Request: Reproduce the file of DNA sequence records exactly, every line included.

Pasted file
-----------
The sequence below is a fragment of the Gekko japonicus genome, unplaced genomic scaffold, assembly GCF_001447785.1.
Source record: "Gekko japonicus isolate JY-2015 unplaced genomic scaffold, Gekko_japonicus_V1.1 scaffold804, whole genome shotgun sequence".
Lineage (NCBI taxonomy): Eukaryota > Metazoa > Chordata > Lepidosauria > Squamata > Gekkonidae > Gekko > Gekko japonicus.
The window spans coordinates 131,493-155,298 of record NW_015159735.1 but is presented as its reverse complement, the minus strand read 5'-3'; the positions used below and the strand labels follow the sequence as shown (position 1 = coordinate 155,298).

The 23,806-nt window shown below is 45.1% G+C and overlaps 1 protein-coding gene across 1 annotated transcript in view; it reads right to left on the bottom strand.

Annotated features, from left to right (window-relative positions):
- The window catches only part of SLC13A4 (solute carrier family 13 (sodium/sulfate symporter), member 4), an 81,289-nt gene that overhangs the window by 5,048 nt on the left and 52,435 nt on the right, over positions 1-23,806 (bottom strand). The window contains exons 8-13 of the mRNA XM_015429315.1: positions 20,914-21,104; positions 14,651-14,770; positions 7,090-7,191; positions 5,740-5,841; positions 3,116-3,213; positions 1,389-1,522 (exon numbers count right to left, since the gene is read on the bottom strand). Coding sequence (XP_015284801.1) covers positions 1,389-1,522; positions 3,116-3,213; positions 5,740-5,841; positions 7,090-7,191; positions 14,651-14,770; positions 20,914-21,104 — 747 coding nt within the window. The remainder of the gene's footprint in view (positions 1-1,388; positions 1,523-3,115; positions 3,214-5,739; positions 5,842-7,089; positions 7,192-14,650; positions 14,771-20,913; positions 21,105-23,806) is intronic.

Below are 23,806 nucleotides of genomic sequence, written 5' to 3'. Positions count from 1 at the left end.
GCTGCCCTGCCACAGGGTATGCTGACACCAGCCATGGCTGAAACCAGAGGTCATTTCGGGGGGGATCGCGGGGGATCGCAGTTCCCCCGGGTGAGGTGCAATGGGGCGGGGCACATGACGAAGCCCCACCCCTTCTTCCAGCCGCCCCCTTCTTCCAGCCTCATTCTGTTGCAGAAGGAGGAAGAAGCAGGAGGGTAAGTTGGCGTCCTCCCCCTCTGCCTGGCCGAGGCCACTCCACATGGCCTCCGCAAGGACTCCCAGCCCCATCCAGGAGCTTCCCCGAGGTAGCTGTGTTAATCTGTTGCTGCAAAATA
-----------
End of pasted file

The sequence below is a fragment of the Gekko japonicus genome, unplaced genomic scaffold, assembly GCF_001447785.1.
Source record: "Gekko japonicus isolate JY-2015 unplaced genomic scaffold, Gekko_japonicus_V1.1 scaffold804, whole genome shotgun sequence".
Lineage (NCBI taxonomy): Eukaryota > Metazoa > Chordata > Lepidosauria > Squamata > Gekkonidae > Gekko > Gekko japonicus.
The window spans coordinates 131,493-155,298 of record NW_015159735.1 but is presented as its reverse complement, the minus strand read 5'-3'; the positions used below and the strand labels follow the sequence as shown (position 1 = coordinate 155,298).

The 23,806-nt window shown below is 45.1% G+C and overlaps 1 protein-coding gene across 1 annotated transcript in view; it reads right to left on the bottom strand.

Annotated features, from left to right (window-relative positions):
- The window catches only part of SLC13A4 (solute carrier family 13 (sodium/sulfate symporter), member 4), an 81,289-nt gene that overhangs the window by 5,048 nt on the left and 52,435 nt on the right, over positions 1-23,806 (bottom strand). The window contains exons 8-13 of the mRNA XM_015429315.1: positions 20,914-21,104; positions 14,651-14,770; positions 7,090-7,191; positions 5,740-5,841; positions 3,116-3,213; positions 1,389-1,522 (exon numbers count right to left, since the gene is read on the bottom strand). Coding sequence (XP_015284801.1) covers positions 1,389-1,522; positions 3,116-3,213; positions 5,740-5,841; positions 7,090-7,191; positions 14,651-14,770; positions 20,914-21,104 — 747 coding nt within the window. The remainder of the gene's footprint in view (positions 1-1,388; positions 1,523-3,115; positions 3,214-5,739; positions 5,842-7,089; positions 7,192-14,650; positions 14,771-20,913; positions 21,105-23,806) is intronic.

Below are 23,806 nucleotides of genomic sequence, written 5' to 3'. Positions count from 1 at the left end.
GCTGCCCTGCCACAGGGTATGCTGACACCAGCCATGGCTGAAACCAGAGGTCATTTCGGGGGGGATCGCGGGGGATCGCAGTTCCCCCGGGTGAGGTGCAATGGGGCGGGGCACATGACGAAGCCCCACCCCTTCTTCCAGCCGCCCCCTTCTTCCAGCCTCATTCTGTTGCAGAAGGAGGAAGAAGCAGGAGGGTAAGTTGGCGTCCTCCCCCTCTGCCTGGCCGAGGCCACTCCACATGGCCTCCGCAAGGACTCCCAGCCCCATCCAGGAGCTTCCCCGAGGTAGCTGTGTTAATCTGTTGCTGCAAAATA